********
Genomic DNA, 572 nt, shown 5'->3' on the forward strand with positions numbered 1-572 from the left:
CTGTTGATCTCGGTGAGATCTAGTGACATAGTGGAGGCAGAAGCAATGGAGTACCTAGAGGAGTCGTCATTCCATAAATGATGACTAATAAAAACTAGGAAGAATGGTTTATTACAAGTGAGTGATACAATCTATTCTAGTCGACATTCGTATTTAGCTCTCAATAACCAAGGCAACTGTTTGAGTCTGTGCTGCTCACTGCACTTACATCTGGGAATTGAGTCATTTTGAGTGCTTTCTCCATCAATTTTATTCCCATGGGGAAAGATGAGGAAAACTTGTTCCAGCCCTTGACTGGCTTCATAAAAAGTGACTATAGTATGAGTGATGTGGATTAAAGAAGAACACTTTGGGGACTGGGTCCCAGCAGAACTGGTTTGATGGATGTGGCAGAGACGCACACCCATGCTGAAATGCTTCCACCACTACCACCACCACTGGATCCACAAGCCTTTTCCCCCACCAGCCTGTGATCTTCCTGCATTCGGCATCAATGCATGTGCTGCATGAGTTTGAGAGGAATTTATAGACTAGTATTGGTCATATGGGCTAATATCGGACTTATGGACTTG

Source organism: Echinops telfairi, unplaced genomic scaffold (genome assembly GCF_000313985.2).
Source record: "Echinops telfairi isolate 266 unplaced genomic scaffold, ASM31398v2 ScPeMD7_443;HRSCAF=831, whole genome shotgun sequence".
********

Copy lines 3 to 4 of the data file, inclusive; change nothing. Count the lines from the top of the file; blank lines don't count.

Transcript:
Source organism: Echinops telfairi, unplaced genomic scaffold (genome assembly GCF_000313985.2).
Source record: "Echinops telfairi isolate 266 unplaced genomic scaffold, ASM31398v2 ScPeMD7_443;HRSCAF=831, whole genome shotgun sequence".